Continue Reading

Life

Why Do We Have An Unconscious Bias and How Can We Manage It?

Published

on

Image Credit: Unsplash

When I hear someone using my name once in a while throughout the conversation we are having, I cannot stop myself thinking “this person must have read Dale Carnegie’s books or must have been influenced by someone who read them…” Have you just recalled a similar moment and it felt nice?

As Dale Carnegie famously said, “Remember that a person’s name is, to that person, the sweetest and the most important sound in any language”. Why did Dale Carnegie highlight the importance of an individual’s name to that person in his “How to Win Friends and Influence People” book published in 1936?

Each and every one of us wants to feel special and unique. I guess he recommends using the person’s name in the conversation because that is one of the easiest ways to grab that person’s attention so that we can enhance the chances of getting our point across. However, I am more interested in this from the other side; hearing our names directly addresses our individuality, our need or desire to feel special and unique.  

Let’s park this one for now and we will come back. 

Categorization is essential to our survival

There is countless scientific research telling us about how our brains recognize similarities and put things into categories, which has been crucial to our survival in evolution and still helps us with a lot of things from learning new things to coping with the continuous influx of massive amounts of information through our senses.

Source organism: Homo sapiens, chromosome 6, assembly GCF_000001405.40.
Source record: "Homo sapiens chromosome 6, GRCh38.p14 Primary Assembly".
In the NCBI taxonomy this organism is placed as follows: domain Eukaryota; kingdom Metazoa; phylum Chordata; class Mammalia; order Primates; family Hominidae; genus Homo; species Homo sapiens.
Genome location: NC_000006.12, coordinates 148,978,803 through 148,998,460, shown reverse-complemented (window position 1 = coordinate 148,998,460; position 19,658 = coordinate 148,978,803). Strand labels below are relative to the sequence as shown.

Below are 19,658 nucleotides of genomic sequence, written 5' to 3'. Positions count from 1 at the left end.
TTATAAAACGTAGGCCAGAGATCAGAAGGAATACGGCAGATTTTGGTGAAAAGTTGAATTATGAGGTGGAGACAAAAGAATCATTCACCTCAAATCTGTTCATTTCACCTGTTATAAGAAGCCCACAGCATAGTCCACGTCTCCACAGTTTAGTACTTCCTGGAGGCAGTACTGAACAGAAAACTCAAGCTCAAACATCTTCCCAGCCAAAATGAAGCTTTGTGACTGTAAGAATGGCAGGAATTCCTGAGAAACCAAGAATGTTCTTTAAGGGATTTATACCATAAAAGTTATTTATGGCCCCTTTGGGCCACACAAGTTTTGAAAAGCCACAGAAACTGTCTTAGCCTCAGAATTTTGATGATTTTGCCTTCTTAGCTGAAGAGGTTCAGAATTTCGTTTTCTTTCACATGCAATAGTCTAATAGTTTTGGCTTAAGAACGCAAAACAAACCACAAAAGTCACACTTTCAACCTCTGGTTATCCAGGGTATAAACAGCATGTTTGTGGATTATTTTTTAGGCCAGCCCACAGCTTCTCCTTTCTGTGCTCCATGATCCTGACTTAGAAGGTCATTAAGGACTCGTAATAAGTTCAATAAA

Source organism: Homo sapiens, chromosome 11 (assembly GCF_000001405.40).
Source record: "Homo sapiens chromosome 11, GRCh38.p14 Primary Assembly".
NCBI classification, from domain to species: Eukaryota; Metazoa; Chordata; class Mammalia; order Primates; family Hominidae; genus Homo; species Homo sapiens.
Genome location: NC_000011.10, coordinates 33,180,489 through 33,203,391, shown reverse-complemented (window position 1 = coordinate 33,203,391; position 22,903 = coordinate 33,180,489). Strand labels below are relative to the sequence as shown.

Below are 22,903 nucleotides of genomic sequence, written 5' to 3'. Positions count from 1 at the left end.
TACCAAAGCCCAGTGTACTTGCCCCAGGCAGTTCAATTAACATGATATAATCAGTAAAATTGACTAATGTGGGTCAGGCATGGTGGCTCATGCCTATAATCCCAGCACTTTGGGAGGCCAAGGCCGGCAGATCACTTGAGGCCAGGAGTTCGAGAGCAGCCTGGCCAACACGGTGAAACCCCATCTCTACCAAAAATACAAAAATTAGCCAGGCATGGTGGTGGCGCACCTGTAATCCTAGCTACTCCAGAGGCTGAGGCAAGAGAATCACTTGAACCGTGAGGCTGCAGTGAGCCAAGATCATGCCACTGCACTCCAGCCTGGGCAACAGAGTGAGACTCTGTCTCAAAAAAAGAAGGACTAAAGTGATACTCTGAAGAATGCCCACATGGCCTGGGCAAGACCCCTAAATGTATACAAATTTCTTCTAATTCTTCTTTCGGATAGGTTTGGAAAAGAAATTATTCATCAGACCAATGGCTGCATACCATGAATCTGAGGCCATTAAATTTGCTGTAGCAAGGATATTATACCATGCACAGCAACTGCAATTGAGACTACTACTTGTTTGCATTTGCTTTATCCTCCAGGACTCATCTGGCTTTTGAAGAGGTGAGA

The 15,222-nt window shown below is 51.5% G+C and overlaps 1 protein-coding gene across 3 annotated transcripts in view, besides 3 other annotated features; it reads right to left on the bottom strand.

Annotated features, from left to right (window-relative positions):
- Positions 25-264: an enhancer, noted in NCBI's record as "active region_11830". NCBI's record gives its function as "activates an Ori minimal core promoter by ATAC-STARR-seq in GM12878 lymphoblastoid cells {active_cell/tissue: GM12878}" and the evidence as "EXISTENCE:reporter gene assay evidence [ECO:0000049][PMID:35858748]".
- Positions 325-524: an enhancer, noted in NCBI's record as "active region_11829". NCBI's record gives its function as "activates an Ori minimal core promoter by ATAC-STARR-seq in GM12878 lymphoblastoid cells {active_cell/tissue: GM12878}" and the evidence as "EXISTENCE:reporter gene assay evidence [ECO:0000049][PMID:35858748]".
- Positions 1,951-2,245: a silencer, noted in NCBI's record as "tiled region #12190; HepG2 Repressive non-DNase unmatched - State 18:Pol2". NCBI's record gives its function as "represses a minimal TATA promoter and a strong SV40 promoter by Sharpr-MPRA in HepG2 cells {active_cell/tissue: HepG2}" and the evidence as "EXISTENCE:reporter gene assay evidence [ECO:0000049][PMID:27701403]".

The continuous influx of information is mostly handled by our subconscious mind rather than conscious. It is estimated that our brains receive about 11 million bits of information every second through our senses, of which only 40-50 bits can be processed by our conscious mind. We process more information than we are aware of. The magic here is the subconscious mind.

An example is when you are at a very loud party where you hear a lot of words flying around without you recognizing each one of them, then suddenly, you immediately catch it when you hear your name. Your subconscious had been processing all of those words, without your awareness, but informed your conscious mind when your name was out there because it was relevant to you.

In order to most effectively process this much information and inform the conscious mind with only the relevant ones, our subconscious employs categorization as one of its strategies.

When our ancestors encountered some deadly predators in the African savanna, their subconscious prompted their conscious mind to immediately fight or flight by categorizing the information gathered through their senses into “predator / life threat / take action”. Most probably we are not descendants of the ones that were frozen rather than fighting or flighting! 

Although it is a completely different situation, the same strategy applied in remembering lists. Let’s look at the below two lists.

  1. lion, eagle, shark, leopard, hawk, whale, panther, falcon and dolphin 
  2. lion, leopard, panther, eagle, hawk, falcon, shark, whale and dolphin

The second list is easy to remember because it is reordered into relevant groups even though the content of the both lists are identical.

Subconsciousness is the magic and categorization is one of its key strategies. It is essential to our survival, learning new skills and processing information as well as bringing back the information we had processed and stored.